Carrying a cell phone means always having the time in brightly lit digital exactitude. No wonder that younger folks who never developed the wristwatch habit don’t wear them. They check the time by reaching into their coat or pants and looking at their cell. In a way, it’s almost a century-old throwback to pocket watch days.
Regardless of convenience, I haven’t surrendered my watch. It’s not out of affection for a particular timepiece or mere habit, but because my analog model does things no digital readout can. Even though my watch is ordinary and inexpensive, it has a beauty to its heft, numerical display, and movement. There’s a certain human aspect to its face and hands. A Timex executive I spoke with recently acknowledged that it’s hard to design a digital watch that’s handsome because they are naturally two dimensional and black. Expensive watches are generally analog because they can be works of art.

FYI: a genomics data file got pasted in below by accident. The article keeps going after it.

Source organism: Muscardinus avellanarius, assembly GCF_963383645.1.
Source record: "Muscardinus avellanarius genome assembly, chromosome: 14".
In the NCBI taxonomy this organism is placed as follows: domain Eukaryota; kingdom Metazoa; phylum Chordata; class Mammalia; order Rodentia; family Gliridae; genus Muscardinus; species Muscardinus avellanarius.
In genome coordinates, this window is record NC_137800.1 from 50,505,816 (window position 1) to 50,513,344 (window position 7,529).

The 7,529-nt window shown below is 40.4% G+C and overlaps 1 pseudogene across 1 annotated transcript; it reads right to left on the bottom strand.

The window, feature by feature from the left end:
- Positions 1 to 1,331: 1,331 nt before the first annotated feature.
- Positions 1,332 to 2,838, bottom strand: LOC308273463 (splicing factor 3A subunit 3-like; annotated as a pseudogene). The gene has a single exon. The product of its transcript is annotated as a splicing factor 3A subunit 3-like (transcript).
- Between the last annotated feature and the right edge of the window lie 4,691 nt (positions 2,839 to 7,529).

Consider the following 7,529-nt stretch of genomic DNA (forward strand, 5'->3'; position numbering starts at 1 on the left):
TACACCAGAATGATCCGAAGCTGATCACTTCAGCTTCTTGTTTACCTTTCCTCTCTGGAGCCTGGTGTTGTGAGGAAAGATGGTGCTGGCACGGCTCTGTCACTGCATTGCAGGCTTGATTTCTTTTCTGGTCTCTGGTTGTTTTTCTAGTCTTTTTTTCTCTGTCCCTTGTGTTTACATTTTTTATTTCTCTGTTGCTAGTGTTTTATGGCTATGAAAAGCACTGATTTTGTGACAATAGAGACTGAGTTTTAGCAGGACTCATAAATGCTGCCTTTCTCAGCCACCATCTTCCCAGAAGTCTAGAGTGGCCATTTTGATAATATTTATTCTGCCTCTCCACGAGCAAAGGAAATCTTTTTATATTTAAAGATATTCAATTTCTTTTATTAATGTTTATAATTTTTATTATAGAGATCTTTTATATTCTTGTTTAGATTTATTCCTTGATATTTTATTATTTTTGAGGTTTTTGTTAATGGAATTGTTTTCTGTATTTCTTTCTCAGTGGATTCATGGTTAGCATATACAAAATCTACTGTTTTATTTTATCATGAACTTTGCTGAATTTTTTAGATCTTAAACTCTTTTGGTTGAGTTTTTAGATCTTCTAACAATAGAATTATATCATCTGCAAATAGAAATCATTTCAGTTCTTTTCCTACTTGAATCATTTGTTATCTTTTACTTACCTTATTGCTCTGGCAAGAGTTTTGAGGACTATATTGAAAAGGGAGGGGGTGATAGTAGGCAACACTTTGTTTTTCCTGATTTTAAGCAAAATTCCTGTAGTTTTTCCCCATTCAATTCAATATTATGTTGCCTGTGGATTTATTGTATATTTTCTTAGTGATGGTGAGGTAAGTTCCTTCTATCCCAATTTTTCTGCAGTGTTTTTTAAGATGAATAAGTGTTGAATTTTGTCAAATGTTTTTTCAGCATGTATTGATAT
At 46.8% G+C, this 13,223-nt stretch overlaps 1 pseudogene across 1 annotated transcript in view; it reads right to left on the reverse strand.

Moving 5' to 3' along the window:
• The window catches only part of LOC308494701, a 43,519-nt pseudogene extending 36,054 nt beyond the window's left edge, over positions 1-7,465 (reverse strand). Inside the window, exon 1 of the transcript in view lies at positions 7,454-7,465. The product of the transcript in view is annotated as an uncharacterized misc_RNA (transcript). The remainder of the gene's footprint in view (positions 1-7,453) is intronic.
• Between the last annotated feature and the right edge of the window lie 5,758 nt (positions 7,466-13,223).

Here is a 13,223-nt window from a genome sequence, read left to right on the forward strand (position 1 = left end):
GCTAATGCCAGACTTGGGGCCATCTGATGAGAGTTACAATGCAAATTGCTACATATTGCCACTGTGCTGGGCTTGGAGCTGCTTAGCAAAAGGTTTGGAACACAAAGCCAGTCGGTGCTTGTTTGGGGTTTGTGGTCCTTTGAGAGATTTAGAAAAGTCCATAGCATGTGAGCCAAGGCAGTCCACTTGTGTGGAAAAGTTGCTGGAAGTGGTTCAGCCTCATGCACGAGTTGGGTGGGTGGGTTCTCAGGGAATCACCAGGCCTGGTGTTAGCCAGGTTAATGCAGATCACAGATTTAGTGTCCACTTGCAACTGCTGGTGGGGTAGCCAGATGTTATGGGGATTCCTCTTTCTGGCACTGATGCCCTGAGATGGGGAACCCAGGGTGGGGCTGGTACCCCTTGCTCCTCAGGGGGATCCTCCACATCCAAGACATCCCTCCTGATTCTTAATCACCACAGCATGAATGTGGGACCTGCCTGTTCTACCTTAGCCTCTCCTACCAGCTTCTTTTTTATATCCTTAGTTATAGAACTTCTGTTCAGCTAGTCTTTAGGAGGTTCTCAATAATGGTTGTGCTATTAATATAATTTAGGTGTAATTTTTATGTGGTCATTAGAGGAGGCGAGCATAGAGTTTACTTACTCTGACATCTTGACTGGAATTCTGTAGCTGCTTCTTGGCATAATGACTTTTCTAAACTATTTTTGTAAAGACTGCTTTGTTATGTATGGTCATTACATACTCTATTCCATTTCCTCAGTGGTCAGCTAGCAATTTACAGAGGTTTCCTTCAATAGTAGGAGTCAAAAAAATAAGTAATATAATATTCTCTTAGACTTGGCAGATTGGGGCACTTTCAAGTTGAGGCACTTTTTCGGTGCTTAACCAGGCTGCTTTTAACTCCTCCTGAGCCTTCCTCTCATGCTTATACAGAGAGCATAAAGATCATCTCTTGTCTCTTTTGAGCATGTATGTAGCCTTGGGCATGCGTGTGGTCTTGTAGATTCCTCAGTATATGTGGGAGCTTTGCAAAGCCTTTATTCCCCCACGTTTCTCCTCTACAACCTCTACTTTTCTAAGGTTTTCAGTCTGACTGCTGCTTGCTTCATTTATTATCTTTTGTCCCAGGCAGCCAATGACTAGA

Digital watches also suffer the psychological disadvantage of giving only the current time. What we really want to know when glancing at a watch is not just what time it is, but what time it is not. We often want to see how much of the day has elapsed or how many minutes before our next appointment. A traditional watch enables us to visualize time past and time forward in the divisions of hours and minutes on its face. With hands in motion, the passage of time becomes almost palpable.
Inasmuch as the tools we use frame our perception of the world, I think I’ll stick by my analog watch. Knowing the time at any given moment is not enough.